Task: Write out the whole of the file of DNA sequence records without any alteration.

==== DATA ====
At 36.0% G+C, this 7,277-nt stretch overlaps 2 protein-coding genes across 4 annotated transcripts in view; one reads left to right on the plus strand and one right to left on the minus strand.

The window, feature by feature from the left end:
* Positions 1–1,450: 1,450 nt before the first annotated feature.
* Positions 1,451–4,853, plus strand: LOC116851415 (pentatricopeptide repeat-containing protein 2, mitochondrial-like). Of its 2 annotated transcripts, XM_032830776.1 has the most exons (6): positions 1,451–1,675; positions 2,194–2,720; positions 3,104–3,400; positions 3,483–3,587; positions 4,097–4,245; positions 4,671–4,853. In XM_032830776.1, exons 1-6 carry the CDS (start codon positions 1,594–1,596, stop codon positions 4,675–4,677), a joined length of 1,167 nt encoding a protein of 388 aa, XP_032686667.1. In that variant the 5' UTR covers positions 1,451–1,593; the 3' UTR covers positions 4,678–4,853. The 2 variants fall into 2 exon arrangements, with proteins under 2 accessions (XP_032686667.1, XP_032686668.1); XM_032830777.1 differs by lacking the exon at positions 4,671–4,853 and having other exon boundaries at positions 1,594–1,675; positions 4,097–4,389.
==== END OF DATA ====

At 36.0% G+C, this 7,277-nt stretch overlaps 2 protein-coding genes across 4 annotated transcripts in view; one reads left to right on the plus strand and one right to left on the minus strand.

The window, feature by feature from the left end:
* Positions 1–1,450: 1,450 nt before the first annotated feature.
* Positions 1,451–4,853, plus strand: LOC116851415 (pentatricopeptide repeat-containing protein 2, mitochondrial-like). Of its 2 annotated transcripts, XM_032830776.1 has the most exons (6): positions 1,451–1,675; positions 2,194–2,720; positions 3,104–3,400; positions 3,483–3,587; positions 4,097–4,245; positions 4,671–4,853. In XM_032830776.1, exons 1-6 carry the CDS (start codon positions 1,594–1,596, stop codon positions 4,675–4,677), a joined length of 1,167 nt encoding a protein of 388 aa, XP_032686667.1. In that variant the 5' UTR covers positions 1,451–1,593; the 3' UTR covers positions 4,678–4,853. The 2 variants fall into 2 exon arrangements, with proteins under 2 accessions (XP_032686667.1, XP_032686668.1); XM_032830777.1 differs by lacking the exon at positions 4,671–4,853 and having other exon boundaries at positions 1,594–1,675; positions 4,097–4,389.